Since I split my five hours over two days a week, I go to San Rafael on Wednesdays from 11:30 a.m. to 2:30 p.m. after my own morning class and on Fridays from 9:30 a.m. until 11:30 a.m. However, there have been some random Wednesdays when my university classes have been cancelled and I have been able to go for some full days, which have been good to get a look at how a typical day of school runs at San Rafael. Generally, on Wednesdays I arrive at school while the kids are on their mid morning break which is from 11:10 a.m. until 11:40 p.m. Following the break I accompany one of my cooperating teachers to a series of classes that last until 2:30 p.m. and range in age from fourteen-years-old to eighteen-years-old. Most of the time the cooperating teacher will assign me a group to have a conversation class with students, since English class here in Spain resembles more of the equivalent to a foreign language class in the United States. The cooperating teacher usually advises me ahead of time some relevant lesson plan topics and I prepare some activities to facilitate conversation among the students and tailor the activity for each class I have, with the help of my cooperating teacher, based on the age and English language level of the students. Having back-to-back classes of varying ages makes it really interesting and educational for me to see the different English language levels and what types of activities do and do not work effectively for each level and each dynamic of the class.

I am fortunate enough to have to cooperating teachers and alternate weeks between them. For my other cooperating teacher, I usually have the opportunity to plan lessons about American culture by request of the cooperating teacher, for the entire class of students of eighteen years of age. This class has simultaneously yielded some of the most challenging and enriching experiences for me. For example, one of the first times I was in this particular class my cooperating teacher had me talk about myself and explain to the students what I was doing in Spain and tell them about my life back in the United States, about my family, what I study, etc. Afterwards, the students told me about themselves and were asking me all about the United States. Interestingly enough, the students were most curious about American politics and foreign affairs, which let to a challenging discussion for me and revealed to me a lot regarding the image of the United States abroad. I got asked questions such as why the United States is in Iraq, why the U.S. is in the Middle East and if they are there for only oil and money, why the U.S. spends more money on military arms than humanitarian aid, etc.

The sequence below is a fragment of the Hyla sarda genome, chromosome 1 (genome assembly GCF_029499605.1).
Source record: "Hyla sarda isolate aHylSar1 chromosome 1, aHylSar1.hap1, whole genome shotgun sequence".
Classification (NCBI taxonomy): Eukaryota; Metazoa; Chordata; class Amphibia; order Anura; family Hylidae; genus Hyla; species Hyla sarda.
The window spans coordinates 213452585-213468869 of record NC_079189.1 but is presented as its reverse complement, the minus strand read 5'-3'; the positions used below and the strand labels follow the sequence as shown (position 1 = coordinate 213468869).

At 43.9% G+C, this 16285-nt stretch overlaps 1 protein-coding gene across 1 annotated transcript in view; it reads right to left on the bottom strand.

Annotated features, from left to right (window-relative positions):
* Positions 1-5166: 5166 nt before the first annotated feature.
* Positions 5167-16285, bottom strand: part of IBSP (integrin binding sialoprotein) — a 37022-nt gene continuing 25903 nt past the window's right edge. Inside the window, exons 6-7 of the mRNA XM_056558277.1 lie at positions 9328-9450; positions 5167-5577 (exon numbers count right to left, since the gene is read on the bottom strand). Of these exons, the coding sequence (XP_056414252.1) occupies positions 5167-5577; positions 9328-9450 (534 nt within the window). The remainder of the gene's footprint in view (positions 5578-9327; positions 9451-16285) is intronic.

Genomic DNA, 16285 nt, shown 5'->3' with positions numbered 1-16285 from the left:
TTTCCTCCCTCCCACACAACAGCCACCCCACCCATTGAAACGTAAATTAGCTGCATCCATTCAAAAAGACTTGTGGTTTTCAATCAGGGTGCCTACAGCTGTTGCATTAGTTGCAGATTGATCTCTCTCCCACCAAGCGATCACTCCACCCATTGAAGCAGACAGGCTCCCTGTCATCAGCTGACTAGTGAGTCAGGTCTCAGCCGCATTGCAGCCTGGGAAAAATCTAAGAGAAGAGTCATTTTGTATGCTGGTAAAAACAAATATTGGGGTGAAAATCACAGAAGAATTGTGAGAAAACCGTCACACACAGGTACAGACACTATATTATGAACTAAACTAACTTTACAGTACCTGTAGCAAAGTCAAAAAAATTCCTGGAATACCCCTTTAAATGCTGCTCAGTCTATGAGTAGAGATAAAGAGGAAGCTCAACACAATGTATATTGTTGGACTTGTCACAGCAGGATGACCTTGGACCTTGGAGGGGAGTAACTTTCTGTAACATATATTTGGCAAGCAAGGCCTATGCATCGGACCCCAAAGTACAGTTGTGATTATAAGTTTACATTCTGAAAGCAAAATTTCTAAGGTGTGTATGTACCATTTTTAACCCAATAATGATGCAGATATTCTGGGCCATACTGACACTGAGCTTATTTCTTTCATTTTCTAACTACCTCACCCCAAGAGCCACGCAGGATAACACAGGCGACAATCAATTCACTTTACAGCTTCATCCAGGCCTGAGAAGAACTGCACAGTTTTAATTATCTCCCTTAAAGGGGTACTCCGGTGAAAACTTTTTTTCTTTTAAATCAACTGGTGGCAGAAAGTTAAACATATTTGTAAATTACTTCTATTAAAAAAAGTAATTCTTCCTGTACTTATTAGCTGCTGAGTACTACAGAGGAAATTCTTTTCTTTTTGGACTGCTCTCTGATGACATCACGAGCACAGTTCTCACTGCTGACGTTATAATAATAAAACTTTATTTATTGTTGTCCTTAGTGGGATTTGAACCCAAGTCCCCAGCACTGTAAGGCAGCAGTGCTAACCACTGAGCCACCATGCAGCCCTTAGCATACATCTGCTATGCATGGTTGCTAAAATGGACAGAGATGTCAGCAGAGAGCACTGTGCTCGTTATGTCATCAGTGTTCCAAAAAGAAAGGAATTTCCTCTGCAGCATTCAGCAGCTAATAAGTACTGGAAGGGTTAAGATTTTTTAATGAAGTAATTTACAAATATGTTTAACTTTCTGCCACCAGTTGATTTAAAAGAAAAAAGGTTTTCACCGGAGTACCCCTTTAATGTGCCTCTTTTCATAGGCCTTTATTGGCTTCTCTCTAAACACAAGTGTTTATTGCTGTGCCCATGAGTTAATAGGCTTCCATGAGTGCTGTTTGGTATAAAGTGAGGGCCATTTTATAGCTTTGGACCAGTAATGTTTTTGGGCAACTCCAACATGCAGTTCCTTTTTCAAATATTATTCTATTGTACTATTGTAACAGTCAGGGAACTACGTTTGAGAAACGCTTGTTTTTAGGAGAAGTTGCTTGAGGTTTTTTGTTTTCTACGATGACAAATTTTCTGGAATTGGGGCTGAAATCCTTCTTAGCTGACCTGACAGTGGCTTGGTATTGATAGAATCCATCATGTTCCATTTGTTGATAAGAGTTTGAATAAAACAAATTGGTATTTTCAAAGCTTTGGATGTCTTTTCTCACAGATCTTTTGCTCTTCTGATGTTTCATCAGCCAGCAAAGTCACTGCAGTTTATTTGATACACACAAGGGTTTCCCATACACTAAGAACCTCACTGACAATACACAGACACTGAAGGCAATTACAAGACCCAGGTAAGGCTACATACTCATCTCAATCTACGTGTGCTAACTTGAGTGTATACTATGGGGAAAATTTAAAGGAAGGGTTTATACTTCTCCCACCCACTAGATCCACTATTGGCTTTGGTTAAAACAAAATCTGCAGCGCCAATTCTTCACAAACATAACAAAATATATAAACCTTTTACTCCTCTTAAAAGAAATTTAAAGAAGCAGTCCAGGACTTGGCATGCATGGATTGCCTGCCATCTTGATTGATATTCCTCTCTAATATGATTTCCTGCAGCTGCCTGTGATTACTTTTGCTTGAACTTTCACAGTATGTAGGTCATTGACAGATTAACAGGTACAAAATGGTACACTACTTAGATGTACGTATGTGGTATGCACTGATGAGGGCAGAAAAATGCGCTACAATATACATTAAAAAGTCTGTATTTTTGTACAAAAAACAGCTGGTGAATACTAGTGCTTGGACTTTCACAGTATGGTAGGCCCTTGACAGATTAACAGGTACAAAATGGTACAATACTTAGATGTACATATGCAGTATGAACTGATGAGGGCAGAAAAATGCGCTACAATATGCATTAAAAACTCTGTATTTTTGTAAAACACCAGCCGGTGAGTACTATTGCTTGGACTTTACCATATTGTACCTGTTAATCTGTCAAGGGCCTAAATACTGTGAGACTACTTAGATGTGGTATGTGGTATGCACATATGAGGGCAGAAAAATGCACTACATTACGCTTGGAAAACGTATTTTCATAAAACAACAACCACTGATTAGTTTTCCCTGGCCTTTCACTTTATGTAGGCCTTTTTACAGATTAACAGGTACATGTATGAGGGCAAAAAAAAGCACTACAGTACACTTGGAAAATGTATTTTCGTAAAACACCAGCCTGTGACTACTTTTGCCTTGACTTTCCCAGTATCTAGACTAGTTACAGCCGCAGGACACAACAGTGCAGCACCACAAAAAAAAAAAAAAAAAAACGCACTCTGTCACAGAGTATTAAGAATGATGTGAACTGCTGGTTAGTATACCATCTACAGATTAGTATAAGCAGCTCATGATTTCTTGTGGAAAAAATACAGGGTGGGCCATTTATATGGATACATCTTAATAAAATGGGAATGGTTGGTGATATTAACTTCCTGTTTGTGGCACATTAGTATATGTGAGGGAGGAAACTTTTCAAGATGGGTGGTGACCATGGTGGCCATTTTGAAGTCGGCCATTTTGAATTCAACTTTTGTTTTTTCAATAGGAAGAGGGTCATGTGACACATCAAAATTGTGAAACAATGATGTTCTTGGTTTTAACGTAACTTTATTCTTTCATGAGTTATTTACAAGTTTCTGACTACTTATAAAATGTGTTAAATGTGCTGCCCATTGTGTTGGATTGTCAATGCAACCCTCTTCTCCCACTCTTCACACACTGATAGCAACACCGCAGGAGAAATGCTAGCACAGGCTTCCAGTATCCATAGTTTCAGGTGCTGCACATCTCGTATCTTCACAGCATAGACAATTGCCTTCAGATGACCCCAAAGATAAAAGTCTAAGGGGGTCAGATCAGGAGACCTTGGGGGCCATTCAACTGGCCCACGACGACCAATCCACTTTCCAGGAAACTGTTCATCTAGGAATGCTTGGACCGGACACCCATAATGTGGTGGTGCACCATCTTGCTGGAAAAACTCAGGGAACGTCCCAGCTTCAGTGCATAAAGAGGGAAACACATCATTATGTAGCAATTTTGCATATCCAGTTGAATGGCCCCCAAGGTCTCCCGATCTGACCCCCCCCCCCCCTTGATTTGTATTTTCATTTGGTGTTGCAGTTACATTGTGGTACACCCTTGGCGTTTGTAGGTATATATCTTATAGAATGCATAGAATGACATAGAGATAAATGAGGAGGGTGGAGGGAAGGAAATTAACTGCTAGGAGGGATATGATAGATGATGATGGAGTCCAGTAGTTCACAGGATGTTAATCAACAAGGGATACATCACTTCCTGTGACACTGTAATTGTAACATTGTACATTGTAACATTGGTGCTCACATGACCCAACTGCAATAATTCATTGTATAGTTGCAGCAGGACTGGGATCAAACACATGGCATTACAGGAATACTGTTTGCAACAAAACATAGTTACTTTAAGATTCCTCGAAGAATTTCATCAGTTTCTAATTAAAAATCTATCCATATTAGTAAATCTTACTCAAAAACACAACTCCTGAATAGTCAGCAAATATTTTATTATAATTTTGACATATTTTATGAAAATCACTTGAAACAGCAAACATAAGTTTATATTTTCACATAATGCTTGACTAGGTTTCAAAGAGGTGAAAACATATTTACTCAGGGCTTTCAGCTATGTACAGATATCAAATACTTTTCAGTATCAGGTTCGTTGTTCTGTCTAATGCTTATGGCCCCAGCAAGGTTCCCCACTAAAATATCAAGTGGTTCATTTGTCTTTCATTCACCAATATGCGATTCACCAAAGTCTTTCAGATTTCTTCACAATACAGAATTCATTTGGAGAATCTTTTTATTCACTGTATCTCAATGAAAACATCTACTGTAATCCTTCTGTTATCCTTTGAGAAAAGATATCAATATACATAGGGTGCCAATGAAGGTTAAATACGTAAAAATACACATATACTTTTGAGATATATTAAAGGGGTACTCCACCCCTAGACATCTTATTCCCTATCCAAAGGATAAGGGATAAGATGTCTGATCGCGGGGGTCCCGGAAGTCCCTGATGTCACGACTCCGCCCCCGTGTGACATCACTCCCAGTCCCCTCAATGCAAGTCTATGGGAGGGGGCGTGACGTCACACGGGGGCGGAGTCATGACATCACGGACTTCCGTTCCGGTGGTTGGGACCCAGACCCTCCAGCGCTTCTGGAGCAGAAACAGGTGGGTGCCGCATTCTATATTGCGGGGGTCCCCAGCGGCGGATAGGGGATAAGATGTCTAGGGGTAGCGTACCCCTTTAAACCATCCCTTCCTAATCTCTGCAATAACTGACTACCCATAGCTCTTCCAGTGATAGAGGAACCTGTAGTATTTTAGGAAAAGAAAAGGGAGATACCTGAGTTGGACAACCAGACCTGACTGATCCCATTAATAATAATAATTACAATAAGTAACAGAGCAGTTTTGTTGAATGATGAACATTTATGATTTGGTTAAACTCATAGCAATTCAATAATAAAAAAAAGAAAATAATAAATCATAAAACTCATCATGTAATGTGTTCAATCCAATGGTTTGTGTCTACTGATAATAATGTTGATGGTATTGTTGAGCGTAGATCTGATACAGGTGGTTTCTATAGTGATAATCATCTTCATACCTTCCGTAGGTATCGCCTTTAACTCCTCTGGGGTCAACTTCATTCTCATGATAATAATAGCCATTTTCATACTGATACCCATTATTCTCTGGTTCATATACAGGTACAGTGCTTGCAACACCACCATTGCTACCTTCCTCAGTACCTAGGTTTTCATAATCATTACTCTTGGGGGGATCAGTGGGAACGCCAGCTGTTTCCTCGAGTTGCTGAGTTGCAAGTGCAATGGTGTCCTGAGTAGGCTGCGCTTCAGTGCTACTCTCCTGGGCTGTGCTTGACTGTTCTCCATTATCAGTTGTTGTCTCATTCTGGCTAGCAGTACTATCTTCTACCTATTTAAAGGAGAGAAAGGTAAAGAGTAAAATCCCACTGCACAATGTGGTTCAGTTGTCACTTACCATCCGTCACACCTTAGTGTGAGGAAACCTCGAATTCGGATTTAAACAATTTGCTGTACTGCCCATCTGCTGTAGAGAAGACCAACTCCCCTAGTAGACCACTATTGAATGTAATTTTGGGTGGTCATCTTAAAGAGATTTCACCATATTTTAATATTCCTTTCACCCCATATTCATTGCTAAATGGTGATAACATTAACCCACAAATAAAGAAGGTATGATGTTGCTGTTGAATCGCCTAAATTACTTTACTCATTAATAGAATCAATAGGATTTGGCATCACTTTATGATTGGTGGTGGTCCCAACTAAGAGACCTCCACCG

In addition, it was challenging to get the students to only speak in English, as is the purpose of the class. The students were extremely intelligent and well informed, but were struggling to say all they wanted to say in English, as their first language is Spanish. Thus, it was hard to keep them speaking English. At the same time, I could also recognize the frustrating feeling of having an observation or something to say in class but not being able to translate it well or spit out what I’m trying to say in Spanish because I feel this way all the time in my own classes, which are taught in Spanish. However, when a student would try and succeed in getting a whole question out in English with the meaning in tact and everyone else could understand what he/she was saying there was a common feeling of achievement and satisfaction, which was extremely exciting to see.

Equally enriching was when a student would ask a question about something in the United States that is different in Spain and I would explain how whatever it was works in the United States and then they would explain to me how it works in Spain and a kind of cultural exchange occurred. For example, a student asked me why there are so many flags in public in the United States, so I explained that hanging a flag is a sign of patriotism and a way to express it. The students then explained to me that people do not think of flags the same way in Spain because of the dictatorship and right wing political party of Franco, with which the national flag of Spain is associated. The party used the national flag as a symbol and marked fellow right wing houses and followers with the national flag. Thus, in Spain it is socially frowned upon to have a flag hanging in public, because it connotes association with the former dictatorship. In fact, one of the students had gotten in trouble once for bringing a flag to school. The only time that the national flag is generally seen is at athletic events.

Moreover, the class and I found this among many other differences very interesting and the whole discussion and exchange was very enriching. In fact, all my interaction with students and teachers and faculty thus far has been extremely positive as the teachers and faculty are very open to teaching and helping me and the students are open to learning. Thus, I look forward to the rest of my time and the interactions, both challenging and enriching, to come at San Rafael.